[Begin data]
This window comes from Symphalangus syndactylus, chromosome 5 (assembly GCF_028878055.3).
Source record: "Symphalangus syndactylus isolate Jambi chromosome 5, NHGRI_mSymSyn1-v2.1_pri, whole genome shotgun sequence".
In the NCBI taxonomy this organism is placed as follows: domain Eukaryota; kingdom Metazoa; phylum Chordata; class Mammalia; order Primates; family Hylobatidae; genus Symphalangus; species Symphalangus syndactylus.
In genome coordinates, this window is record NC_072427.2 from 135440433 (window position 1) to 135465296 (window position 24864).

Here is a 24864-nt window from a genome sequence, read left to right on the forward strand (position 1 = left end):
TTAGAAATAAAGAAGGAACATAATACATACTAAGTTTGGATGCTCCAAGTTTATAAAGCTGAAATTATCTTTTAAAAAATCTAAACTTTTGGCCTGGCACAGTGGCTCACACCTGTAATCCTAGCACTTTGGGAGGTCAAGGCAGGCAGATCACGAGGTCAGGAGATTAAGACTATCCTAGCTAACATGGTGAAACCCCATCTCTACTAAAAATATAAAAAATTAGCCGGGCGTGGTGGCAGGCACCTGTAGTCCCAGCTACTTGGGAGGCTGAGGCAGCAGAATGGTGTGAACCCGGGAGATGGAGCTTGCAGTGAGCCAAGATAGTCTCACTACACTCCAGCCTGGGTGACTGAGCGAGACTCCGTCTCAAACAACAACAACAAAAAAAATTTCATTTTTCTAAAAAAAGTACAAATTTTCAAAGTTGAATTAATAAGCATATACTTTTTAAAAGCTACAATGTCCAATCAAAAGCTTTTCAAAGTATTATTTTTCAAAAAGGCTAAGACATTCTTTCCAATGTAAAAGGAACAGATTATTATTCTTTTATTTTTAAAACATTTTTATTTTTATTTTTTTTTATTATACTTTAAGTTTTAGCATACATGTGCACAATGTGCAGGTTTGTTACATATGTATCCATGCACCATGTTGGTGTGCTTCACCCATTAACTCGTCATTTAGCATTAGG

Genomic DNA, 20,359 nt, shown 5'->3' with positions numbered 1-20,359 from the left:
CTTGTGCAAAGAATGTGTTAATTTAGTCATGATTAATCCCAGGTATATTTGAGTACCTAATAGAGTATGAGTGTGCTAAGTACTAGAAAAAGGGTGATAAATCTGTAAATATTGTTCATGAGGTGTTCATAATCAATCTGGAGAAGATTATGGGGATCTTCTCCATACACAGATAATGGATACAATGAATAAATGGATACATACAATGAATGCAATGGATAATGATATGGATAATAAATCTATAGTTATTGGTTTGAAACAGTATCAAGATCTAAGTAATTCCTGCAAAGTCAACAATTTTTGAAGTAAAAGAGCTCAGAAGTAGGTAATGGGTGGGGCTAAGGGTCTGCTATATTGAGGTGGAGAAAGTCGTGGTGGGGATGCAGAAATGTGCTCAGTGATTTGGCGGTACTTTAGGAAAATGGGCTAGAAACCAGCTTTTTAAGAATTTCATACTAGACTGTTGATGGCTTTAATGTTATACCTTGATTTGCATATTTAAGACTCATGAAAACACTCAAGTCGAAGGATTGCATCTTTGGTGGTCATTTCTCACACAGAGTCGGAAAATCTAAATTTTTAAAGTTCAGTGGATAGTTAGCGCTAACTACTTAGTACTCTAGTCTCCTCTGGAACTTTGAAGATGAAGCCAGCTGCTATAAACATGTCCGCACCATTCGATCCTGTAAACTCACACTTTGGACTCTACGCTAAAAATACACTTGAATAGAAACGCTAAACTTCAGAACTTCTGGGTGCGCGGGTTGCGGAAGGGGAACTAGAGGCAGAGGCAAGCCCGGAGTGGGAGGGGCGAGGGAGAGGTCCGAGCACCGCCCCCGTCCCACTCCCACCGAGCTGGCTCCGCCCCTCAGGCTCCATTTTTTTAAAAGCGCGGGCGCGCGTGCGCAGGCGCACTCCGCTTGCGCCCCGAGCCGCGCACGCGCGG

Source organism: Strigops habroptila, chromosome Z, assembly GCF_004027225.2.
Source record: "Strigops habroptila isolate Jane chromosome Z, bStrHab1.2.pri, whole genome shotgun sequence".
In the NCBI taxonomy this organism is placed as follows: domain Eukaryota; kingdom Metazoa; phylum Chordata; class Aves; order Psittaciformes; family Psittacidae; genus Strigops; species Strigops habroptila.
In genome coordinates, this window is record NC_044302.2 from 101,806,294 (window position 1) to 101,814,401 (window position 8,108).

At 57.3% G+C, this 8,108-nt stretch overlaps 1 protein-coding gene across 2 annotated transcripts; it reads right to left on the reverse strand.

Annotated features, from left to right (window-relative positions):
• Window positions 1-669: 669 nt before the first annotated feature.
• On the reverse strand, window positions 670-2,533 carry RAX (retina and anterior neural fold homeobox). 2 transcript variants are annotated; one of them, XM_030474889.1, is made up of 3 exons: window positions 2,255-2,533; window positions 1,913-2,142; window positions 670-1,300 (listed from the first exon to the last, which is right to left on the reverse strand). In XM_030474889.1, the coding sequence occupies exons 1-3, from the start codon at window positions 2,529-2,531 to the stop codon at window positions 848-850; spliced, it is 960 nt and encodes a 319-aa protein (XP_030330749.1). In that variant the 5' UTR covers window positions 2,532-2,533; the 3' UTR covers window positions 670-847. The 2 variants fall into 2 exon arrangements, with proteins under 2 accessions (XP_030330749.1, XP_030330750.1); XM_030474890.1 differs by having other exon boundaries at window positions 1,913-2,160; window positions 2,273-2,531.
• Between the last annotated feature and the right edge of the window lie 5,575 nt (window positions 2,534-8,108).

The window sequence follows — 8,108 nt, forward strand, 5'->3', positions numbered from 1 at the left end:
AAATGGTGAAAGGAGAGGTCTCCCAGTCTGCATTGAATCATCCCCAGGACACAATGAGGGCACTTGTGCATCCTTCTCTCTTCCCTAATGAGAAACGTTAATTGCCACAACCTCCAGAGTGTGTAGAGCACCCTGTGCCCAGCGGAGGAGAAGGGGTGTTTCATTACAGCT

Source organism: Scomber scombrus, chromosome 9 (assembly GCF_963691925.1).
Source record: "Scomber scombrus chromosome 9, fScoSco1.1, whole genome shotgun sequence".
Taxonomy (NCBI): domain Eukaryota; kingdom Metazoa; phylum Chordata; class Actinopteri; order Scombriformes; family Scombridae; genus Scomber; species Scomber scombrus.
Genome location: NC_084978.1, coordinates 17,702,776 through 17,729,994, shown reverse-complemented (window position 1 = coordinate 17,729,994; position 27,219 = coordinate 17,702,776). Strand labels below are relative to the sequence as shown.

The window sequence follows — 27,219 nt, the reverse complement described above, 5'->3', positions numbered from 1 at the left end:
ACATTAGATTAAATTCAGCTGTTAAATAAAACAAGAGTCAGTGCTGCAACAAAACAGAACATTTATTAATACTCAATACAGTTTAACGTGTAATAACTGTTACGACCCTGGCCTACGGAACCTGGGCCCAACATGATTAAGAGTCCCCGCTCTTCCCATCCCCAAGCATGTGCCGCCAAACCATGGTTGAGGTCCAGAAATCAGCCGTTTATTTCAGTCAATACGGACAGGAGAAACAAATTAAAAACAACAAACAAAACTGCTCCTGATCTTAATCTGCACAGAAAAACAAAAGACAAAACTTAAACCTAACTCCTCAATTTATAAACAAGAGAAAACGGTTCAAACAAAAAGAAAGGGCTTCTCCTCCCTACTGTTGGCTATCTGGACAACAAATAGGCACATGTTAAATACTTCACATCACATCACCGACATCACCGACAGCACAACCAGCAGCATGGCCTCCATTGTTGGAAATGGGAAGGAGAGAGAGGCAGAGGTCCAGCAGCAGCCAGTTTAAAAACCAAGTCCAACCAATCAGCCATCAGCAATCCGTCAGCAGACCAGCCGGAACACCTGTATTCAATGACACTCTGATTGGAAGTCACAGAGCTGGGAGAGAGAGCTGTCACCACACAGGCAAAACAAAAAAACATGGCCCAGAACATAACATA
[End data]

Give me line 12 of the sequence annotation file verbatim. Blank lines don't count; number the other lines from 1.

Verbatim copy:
In genome coordinates, this window is record NC_044302.2 from 101,806,294 (window position 1) to 101,814,401 (window position 8,108).